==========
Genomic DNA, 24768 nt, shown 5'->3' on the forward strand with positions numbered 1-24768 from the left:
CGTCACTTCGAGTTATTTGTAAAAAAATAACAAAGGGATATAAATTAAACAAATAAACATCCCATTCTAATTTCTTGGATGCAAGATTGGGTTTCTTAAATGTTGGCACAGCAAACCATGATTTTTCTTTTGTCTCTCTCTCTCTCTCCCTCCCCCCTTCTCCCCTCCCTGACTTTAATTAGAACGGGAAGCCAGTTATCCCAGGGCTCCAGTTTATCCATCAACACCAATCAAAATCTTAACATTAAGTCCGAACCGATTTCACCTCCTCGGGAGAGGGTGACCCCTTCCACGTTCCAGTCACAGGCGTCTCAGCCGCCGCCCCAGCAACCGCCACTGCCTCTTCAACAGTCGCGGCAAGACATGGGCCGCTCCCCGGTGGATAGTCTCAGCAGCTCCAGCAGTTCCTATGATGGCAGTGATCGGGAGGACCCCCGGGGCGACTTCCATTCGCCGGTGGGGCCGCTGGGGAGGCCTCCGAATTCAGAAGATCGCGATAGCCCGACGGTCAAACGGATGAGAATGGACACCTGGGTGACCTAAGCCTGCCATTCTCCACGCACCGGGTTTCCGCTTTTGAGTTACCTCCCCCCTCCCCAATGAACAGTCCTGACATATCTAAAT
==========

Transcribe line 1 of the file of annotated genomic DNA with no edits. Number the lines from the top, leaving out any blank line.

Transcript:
Genomic DNA, 24768 nt, shown 5'->3' on the forward strand with positions numbered 1-24768 from the left: